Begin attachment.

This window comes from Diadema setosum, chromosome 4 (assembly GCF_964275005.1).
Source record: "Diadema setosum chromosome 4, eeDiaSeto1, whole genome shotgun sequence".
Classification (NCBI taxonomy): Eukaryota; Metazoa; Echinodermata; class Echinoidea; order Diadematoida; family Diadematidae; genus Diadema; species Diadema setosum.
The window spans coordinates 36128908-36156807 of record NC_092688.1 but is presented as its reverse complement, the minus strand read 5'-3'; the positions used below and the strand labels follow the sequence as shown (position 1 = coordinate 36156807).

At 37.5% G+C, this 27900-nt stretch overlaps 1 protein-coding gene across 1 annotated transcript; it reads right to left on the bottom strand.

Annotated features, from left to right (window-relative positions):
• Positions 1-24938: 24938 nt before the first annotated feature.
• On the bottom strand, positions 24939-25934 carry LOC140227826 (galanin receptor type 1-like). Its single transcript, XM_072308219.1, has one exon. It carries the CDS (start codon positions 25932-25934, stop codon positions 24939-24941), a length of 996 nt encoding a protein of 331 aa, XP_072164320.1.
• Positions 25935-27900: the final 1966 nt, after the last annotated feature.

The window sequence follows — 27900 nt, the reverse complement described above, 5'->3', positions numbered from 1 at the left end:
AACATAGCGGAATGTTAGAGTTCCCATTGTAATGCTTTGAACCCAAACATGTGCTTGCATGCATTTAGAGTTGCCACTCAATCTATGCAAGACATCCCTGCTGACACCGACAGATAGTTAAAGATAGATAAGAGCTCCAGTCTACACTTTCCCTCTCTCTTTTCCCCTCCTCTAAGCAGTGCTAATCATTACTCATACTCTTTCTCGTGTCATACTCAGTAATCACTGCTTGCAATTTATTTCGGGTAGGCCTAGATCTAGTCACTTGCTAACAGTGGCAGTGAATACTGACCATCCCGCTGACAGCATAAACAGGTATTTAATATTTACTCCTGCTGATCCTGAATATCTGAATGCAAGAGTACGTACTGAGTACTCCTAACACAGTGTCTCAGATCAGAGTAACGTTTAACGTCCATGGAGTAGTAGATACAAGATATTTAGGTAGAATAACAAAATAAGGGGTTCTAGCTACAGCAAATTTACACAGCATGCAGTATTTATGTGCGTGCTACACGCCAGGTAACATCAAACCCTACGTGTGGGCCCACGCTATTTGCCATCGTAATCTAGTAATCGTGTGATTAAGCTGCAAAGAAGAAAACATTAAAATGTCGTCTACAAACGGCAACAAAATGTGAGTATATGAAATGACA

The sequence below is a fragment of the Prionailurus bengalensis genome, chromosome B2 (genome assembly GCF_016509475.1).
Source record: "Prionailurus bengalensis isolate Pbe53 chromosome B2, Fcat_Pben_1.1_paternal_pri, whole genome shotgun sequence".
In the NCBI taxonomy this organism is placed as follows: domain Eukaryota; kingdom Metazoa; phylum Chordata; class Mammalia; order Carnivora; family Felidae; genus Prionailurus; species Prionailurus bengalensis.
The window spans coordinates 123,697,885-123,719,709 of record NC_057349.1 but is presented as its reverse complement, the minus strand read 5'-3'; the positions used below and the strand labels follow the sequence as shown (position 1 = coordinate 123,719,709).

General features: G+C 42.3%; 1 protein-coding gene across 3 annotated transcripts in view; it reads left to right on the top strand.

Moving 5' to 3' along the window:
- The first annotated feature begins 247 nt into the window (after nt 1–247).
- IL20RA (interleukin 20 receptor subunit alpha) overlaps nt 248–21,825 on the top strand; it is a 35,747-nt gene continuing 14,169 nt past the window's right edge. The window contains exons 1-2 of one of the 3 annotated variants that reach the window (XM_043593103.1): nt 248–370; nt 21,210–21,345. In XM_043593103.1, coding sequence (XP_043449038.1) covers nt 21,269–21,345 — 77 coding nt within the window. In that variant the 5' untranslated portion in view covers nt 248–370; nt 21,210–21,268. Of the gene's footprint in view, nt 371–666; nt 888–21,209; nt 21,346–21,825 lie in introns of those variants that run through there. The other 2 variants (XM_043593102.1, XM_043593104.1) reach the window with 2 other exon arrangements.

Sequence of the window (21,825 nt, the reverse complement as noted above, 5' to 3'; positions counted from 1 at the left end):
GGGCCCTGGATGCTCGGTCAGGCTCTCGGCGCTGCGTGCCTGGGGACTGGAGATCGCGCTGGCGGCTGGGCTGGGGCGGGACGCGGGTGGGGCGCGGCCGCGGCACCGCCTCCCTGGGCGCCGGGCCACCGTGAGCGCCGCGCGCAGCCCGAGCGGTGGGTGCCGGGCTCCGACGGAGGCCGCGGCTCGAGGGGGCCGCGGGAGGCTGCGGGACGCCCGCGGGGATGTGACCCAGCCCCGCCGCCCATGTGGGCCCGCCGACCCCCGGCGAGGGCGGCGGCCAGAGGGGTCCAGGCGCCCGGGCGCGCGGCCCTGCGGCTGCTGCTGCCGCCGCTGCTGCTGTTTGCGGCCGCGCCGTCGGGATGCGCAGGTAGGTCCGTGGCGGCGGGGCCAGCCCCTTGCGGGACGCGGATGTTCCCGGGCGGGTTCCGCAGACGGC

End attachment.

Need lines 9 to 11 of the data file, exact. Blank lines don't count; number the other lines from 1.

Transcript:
• Positions 25935-27900: the final 1966 nt, after the last annotated feature.

The window sequence follows — 27900 nt, the reverse complement described above, 5'->3', positions numbered from 1 at the left end:
AACATAGCGGAATGTTAGAGTTCCCATTGTAATGCTTTGAACCCAAACATGTGCTTGCATGCATTTAGAGTTGCCACTCAATCTATGCAAGACATCCCTGCTGACACCGACAGATAGTTAAAGATAGATAAGAGCTCCAGTCTACACTTTCCCTCTCTCTTTTCCCCTCCTCTAAGCAGTGCTAATCATTACTCATACTCTTTCTCGTGTCATACTCAGTAATCACTGCTTGCAATTTATTTCGGGTAGGCCTAGATCTAGTCACTTGCTAACAGTGGCAGTGAATACTGACCATCCCGCTGACAGCATAAACAGGTATTTAATATTTACTCCTGCTGATCCTGAATATCTGAATGCAAGAGTACGTACTGAGTACTCCTAACACAGTGTCTCAGATCAGAGTAACGTTTAACGTCCATGGAGTAGTAGATACAAGATATTTAGGTAGAATAACAAAATAAGGGGTTCTAGCTACAGCAAATTTACACAGCATGCAGTATTTATGTGCGTGCTACACGCCAGGTAACATCAAACCCTACGTGTGGGCCCACGCTATTTGCCATCGTAATCTAGTAATCGTGTGATTAAGCTGCAAAGAAGAAAACATTAAAATGTCGTCTACAAACGGCAACAAAATGTGAGTATATGAAATGACA